I have a 24-core server with 64G of DRAM, and it's running Ubuntu Server 15.10. I am getting some strange behavior with respect to swapping and physical memory use. I never had this trouble until I upgraded Ubuntu to 15.10.

You can see my problem in 'top':

top - 18:52:09 up 1 day, 2:25, 3 users, load average: 1.64, 1.30, 1.18
Tasks: 525 total, 2 running, 523 sleeping, 0 stopped, 0 zombie
%Cpu(s): 0.3 us, 1.3 sy, 0.0 ni, 97.0 id, 1.4 wa, 0.0 hi, 0.0 si, 0.0 st
KiB Mem: 65937528 total, 37526160 used, 28411368 free, 14396 buffers
KiB Swap: 67071996 total, 67071724 used, 272 free. 104304 cached Mem

363 root 20 0 0 0 0 R 100.0 0.0 324:02.98 kswapd0 
6725 theosib 20 0 99.398g 0.034t 8920 D 12.0 55.1 59:08.71 common_shell_ex 

There's a single user logged in (me), and I have a single process using a large amount of virtual memory. However, something is limiting it to around half the physical memory, while the swap partition is basically full. I've watched these processes (Synopsys Design Compiler) run, and they don't break the 50% mark until swap fills. And another weird thing is that kswapd0 uses very high (usually 100%) CPU. AFAIK, kswapd0 should be I/O bound and therefore not use a lot of CPU time.

I've looked to see if there were any limits being imposed, but ulimit says otherwise:

$ ulimit -a
core file size (blocks, -c) 0
data seg size (kbytes, -d) unlimited
scheduling priority (-e) 0
file size (blocks, -f) unlimited
pending signals (-i) 257447
max locked memory (kbytes, -l) 64
max memory size (kbytes, -m) unlimited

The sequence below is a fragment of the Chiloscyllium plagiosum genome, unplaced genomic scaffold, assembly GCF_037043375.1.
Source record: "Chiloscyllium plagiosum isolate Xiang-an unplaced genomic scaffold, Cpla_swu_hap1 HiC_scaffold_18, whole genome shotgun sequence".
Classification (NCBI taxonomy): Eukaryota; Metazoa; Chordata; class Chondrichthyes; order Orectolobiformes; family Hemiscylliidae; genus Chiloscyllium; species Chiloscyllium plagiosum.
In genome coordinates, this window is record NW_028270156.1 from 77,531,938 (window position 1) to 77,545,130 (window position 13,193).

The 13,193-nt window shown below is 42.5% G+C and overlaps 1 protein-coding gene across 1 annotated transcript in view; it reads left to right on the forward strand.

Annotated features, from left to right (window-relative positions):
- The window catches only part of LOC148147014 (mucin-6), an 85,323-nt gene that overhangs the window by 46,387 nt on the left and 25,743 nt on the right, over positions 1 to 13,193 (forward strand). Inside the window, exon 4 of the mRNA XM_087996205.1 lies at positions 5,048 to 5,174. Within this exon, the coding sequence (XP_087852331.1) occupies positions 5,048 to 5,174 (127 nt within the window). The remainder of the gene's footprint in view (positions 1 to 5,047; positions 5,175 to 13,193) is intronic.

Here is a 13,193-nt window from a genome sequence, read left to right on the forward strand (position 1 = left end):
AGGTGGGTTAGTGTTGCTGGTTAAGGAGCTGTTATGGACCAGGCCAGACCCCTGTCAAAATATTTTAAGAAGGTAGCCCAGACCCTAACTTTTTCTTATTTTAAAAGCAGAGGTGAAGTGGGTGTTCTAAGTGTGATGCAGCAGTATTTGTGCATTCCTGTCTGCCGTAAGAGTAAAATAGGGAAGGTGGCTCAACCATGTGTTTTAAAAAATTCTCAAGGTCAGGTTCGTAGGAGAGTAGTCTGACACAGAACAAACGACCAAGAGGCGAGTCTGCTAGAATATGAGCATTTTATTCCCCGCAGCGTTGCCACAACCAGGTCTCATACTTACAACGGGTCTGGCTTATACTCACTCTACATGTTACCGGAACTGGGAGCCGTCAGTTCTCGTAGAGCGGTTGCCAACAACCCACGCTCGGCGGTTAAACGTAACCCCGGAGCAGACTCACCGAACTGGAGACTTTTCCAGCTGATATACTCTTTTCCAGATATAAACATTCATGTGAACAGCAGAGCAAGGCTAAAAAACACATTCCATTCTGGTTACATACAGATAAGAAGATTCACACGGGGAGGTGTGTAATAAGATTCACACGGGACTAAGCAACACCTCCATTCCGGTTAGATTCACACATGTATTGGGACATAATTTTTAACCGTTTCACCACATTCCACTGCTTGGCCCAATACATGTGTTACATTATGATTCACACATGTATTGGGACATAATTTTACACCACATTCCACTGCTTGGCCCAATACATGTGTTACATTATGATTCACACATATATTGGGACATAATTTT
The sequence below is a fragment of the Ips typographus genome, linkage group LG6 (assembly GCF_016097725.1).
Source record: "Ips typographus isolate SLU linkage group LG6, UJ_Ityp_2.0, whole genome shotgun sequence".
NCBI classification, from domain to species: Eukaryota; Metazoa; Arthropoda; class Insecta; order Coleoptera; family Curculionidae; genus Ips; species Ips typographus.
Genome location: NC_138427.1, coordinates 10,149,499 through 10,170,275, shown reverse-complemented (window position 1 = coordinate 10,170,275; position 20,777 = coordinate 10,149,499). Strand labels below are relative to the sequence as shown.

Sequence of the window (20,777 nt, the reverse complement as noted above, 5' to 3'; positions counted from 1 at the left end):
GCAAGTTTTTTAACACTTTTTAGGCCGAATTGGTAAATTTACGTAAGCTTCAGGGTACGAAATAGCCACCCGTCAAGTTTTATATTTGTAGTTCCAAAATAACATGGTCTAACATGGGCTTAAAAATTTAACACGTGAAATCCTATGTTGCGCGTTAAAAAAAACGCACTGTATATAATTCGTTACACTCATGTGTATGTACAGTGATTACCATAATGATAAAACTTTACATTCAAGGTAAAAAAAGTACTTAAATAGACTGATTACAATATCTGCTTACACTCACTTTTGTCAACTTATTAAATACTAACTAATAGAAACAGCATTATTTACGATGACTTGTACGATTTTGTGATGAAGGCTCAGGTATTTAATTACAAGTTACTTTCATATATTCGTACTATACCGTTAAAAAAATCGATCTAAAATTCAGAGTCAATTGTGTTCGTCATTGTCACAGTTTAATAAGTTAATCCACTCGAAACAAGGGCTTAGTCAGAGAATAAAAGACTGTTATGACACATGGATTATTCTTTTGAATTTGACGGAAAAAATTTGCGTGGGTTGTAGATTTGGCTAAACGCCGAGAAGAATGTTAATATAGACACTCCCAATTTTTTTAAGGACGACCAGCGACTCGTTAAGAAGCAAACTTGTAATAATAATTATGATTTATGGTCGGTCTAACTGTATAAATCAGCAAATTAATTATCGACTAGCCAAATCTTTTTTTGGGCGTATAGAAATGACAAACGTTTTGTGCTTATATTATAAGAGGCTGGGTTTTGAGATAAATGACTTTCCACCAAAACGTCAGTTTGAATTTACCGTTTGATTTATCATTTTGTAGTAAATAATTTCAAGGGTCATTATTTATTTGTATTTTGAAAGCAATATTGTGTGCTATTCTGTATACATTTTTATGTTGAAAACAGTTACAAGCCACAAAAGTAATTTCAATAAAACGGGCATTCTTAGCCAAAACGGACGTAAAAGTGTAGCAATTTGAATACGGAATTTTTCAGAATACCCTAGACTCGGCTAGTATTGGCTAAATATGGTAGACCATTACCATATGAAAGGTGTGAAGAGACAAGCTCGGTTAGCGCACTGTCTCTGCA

open files (-n) 1024
pipe size (512 bytes, -p) 8
POSIX message queues (bytes, -q) 819200
real-time priority (-r) 0
stack size (kbytes, -s) 8192
cpu time (seconds, -t) unlimited
max user processes (-u) 257447
virtual memory (kbytes, -v) unlimited
file locks (-x) unlimited

I've also tried setting swappiness to 10, but that didn't help.

Can anyone help me figure out why this system is misbehaving?


24-core server almost certainly means dual socket, so you're almost certainly bumping up against NUMA restrictions -- the kernel is preventing you from using memory assigned to the other socket unless it's absolutely necessary. Transferring data between sockets is much, much slower than accessing it from the RAM on the same socket, and usually stalls both sockets, so it's something to be reserved only for the most dire of circumstances.

That you weren't hitting it on earlier Ubuntu releases is probably just because the kernel improved its NUMA handling sometime in between releases.

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